Today’s Headlines

  • Muni Union’s Frustrated Members to Pick New Leaders (SF Examiner)
  • Salon‘s “Dream City” Series Asks If Urban Bicyclists Are “Just Elite Snobs”
  • Driver Kills Cyclist Suzette McGrand-Benakki, 53, in Oakland (CoCo Times)
  • Man Killed Bicycling on 101 in Burlingame (SF Examiner)
  • Driver Injures Elderly Man in Crosswalk in Novato (Marin IJ)
  • CHP Launches Bicycle and Pedestrian Safety Campaign in Sacramento (SacBee)
  • Bernal Heights Pedestrian Overpass Gets Needed Attention (ABC 7)
  • Copenhagenize: Why Do We Keep Expanding Car Infrastructure in Our Cities?
  • Matier and Ross: CAHSRA Spending Millions on PR
  • MTC Gives East San Jose Light Rail Project Low Priority (CBS 5)
More headlines at Streetsblog Capitol Hill
  • mikesonn

    A line from the Salon column stuck with me:

    “We demand bike lanes in gentrifying neighborhoods, but don’t seem to care if they ever reach the slums. ”

    Hey, San Mateo County & SVBC, stripe a lane on Middlefield through North Fair Oaks. There is zero reason that road needs to be 4 lanes of 40+ mph traffic.

  • Anonymous

    And to this quote “We demand bike lanes in gentrifying neighborhoods, but don’t seem to care if they ever reach the slums.”, I would add:

    Oh, right, like the cities otherwise care about the poor areas. Terrible schools, not enough police, drug and crime problems, much worse roads and sidewalks than other neighborhoods, neglected landscaping, and yes, less-than-par (if any) bike lanes. But why all the sudden are bicyclists singled-out for not being better about
    helping the poor when they are no different than anybody else? That is irrelevant to the discussion of increasing bicycle usage, or certainly no more relevant than it is to *any* topic in an urban area. We have a problem in our cities with poverty and crime in certain neighborhoods and a general inequality problem, but that doesn’t mean we scapegoat cyclists and their entire method of transit just because cities don’t concentrate bike lanes in poor areas (even though they also neglect poor areas with all other city services, especially automobile infrastructure (oh, and the automobile is much more expensive than a bike, to buy and to maintain)). Further, more people, even in wealthy neighborhoods, riding bicycles decreases pollution which is good for everyone the city over. It is a sign of desperation on a part of the anti-cyclist when they start claiming that bicyclists are bad because they don’t ask for enough bike lanes in poor neighborhoods even though their method of transit improves city life for *all*.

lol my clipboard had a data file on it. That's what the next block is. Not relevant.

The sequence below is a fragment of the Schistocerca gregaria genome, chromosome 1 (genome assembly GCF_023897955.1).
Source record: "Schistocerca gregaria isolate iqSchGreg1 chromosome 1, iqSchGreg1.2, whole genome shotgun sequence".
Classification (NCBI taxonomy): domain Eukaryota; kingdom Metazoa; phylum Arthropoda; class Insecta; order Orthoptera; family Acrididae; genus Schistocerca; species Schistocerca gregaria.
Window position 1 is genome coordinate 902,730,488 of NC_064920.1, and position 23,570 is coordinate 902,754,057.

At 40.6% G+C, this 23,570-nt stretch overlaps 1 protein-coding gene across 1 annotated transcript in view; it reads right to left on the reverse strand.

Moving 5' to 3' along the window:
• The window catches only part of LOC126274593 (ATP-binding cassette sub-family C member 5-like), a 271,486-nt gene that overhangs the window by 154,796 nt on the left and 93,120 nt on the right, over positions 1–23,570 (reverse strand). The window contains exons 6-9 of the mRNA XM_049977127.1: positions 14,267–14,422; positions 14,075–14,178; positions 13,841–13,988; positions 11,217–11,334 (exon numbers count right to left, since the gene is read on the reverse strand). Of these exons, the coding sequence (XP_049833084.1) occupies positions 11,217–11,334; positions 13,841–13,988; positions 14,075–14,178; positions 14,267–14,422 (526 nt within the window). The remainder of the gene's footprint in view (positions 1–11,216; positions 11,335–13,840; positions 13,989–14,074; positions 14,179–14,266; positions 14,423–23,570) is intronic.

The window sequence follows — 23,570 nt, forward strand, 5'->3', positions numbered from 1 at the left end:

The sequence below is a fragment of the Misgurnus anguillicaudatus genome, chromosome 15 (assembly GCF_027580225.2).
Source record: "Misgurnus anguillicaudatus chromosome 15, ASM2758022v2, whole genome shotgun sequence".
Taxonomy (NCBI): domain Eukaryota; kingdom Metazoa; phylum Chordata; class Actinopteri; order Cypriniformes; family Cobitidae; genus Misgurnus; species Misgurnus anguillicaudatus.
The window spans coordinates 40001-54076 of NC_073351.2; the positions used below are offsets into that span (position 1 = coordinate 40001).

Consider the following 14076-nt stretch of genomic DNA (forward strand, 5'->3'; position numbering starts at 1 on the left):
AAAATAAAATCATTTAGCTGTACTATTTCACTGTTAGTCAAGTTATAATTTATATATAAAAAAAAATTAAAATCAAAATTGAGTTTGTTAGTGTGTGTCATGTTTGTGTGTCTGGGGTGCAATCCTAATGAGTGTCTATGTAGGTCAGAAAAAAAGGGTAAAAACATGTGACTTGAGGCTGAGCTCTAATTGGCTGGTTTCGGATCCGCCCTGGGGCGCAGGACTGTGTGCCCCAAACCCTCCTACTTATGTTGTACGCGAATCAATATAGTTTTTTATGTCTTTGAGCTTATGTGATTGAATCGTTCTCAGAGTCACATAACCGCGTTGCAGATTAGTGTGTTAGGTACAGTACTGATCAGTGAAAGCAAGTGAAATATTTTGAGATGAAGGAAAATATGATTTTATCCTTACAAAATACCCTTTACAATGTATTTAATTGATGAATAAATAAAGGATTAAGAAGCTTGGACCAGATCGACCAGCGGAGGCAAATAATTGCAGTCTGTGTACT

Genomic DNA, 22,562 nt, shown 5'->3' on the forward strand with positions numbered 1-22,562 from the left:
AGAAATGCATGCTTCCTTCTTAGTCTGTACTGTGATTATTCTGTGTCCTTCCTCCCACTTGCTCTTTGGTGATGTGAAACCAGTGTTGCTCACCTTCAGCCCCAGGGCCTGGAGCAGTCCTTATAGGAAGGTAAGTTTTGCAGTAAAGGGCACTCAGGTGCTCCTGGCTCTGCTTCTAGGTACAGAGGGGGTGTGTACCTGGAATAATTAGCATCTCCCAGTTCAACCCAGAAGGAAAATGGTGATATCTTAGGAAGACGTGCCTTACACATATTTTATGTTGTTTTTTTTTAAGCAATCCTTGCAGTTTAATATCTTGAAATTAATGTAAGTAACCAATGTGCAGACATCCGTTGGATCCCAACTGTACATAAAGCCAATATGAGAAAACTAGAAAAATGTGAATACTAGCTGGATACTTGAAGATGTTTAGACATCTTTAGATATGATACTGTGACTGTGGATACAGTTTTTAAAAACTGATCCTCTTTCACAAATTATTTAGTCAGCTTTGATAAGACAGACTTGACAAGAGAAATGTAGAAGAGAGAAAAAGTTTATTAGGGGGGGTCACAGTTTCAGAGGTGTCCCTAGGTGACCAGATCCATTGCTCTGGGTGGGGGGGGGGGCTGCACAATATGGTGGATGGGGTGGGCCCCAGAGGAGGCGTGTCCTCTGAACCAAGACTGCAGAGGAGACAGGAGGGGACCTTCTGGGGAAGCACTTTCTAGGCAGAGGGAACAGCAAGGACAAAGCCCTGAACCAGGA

• peternatural

    By coincidence, I’ve been reading Robert Hurst’s book, “The Cyclist’s Manifesto”. It turns out cyclists have been considered elite snobs since roughly a million years ago, in the 90’s. (1890’s, that is).

    (Apparently, the neon lycra outfits don’t help! 😉

  • peternatural

    Another headline to add to the pile:

    De-constructing the WSJ’s front page story, “U.S. nears milestone: net fuel exporter”
    by Jeffrey J. Brown


    “… if we extrapolate current trends, just two … net oil importers, China & India, would consume 100% of the global supply of (net) exported oil in only 19 years, leaving nothing for the other 155 current net oil importing countries.

    I continue to be mystified that this factual statement is not the #1
    story in the world.”

  • To be fair to San Francisco, the Mission, Western Addition, parts of the Tenderloin and parts of Outer Mission have better access to bike lanes than Pacific Heights/Cow Hollow, Presidio Heights, most of the Marina, and even Noe Valley/Diamond Heights. Which is not to say *any* neighborhood in the city has good enough bicycle infrastructure. (And from what I can see on my bike map, Bayview and Hunter’s Point could certainly use a lot more.)

    There’s also the criticism you hear that adding a bike lane in a high poverty area is bad because it “gentrifies” the neighborhood, pushing poor people out. So really, bike infrastructure can’t win, even if it’s a way for people to improve their economic situation by being able to go car-free.

  • Seven

    Where I work, the elite snob bicyclists get nice roomy bike lockers for their equipment.

    However, us poor walkers just get a single tiny overstuffed closet where we pile our walking shoes in a crowded heap.

  • mikesonn

    And what do the drivers get? $40k ramp parking space?

  • Anonymous

    What? Don’t you have a cube/office for your shoes?

  • Anonymous

    What? Don’t you have a cube/office for your shoes?

  • Anonymous

    What? Don’t you have a cube/office for your shoes?